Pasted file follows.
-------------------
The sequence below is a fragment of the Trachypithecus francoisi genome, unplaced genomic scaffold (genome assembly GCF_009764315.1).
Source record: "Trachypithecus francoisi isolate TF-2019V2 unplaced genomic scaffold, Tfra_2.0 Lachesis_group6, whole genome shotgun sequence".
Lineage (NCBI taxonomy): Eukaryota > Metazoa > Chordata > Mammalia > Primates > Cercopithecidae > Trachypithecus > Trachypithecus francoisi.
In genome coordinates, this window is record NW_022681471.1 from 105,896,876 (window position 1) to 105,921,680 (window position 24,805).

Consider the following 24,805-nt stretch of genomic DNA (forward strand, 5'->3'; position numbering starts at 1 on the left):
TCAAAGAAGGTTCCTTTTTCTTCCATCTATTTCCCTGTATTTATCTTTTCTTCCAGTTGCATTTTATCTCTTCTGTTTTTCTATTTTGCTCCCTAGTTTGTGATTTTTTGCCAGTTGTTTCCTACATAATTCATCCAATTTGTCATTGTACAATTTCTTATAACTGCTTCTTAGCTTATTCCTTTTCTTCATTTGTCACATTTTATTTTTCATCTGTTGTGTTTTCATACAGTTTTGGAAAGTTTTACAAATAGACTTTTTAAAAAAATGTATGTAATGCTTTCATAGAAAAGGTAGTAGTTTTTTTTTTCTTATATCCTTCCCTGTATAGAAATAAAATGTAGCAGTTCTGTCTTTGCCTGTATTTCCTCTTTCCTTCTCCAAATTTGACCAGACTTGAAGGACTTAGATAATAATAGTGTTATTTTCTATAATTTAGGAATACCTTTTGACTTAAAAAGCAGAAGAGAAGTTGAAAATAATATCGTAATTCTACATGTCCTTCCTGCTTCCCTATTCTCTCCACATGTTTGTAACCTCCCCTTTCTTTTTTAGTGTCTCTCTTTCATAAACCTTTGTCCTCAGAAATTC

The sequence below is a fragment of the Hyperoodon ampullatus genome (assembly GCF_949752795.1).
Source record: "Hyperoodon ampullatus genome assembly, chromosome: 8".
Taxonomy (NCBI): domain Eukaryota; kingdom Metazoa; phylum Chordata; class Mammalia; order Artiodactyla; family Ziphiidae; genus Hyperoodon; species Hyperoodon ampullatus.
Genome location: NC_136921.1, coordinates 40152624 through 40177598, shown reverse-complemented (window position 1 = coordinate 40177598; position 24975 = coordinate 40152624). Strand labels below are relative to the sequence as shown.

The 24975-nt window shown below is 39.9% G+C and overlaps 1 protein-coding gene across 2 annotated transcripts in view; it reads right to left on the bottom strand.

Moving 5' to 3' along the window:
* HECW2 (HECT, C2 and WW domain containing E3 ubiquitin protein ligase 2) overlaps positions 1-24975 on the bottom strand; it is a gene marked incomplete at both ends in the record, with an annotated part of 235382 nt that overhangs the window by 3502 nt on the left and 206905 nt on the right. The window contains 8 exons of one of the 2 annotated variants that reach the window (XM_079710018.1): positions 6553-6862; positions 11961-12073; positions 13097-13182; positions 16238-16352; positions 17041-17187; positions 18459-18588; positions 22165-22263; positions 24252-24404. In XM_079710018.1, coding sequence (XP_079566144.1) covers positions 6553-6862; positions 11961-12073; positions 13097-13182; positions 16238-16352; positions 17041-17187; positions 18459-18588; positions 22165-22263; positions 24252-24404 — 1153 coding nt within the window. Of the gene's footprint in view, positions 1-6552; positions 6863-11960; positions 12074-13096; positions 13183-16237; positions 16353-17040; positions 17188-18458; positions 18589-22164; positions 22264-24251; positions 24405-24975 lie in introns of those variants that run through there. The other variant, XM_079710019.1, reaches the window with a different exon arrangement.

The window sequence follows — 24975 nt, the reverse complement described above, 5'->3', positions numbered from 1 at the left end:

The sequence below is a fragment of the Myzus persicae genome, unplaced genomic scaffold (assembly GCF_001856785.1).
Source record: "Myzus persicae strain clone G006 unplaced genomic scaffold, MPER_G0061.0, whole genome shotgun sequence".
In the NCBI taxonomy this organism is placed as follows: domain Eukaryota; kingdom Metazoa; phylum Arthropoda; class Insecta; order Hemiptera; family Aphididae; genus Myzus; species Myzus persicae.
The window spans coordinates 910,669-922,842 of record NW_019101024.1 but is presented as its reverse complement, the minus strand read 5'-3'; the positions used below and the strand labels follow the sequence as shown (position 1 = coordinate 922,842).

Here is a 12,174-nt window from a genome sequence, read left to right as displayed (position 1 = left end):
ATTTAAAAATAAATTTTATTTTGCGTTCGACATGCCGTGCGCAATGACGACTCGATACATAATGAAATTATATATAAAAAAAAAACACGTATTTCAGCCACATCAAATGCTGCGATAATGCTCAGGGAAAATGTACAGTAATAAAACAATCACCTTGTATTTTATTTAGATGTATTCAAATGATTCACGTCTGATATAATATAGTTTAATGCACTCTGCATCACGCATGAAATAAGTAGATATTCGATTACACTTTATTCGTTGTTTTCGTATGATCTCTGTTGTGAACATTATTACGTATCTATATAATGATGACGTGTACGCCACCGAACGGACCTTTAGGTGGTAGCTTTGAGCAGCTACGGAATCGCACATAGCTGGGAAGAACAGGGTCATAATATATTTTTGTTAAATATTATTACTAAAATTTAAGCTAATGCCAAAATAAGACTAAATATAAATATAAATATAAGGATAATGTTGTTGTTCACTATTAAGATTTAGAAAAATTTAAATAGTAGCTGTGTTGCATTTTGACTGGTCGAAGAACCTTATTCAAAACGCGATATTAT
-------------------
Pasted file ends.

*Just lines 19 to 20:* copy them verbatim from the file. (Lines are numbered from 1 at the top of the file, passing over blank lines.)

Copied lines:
Here is a 12,174-nt window from a genome sequence, read left to right as displayed (position 1 = left end):
ATTTAAAAATAAATTTTATTTTGCGTTCGACATGCCGTGCGCAATGACGACTCGATACATAATGAAATTATATATAAAAAAAAAACACGTATTTCAGCCACATCAAATGCTGCGATAATGCTCAGGGAAAATGTACAGTAATAAAACAATCACCTTGTATTTTATTTAGATGTATTCAAATGATTCACGTCTGATATAATATAGTTTAATGCACTCTGCATCACGCATGAAATAAGTAGATATTCGATTACACTTTATTCGTTGTTTTCGTATGATCTCTGTTGTGAACATTATTACGTATCTATATAATGATGACGTGTACGCCACCGAACGGACCTTTAGGTGGTAGCTTTGAGCAGCTACGGAATCGCACATAGCTGGGAAGAACAGGGTCATAATATATTTTTGTTAAATATTATTACTAAAATTTAAGCTAATGCCAAAATAAGACTAAATATAAATATAAATATAAGGATAATGTTGTTGTTCACTATTAAGATTTAGAAAAATTTAAATAGTAGCTGTGTTGCATTTTGACTGGTCGAAGAACCTTATTCAAAACGCGATATTAT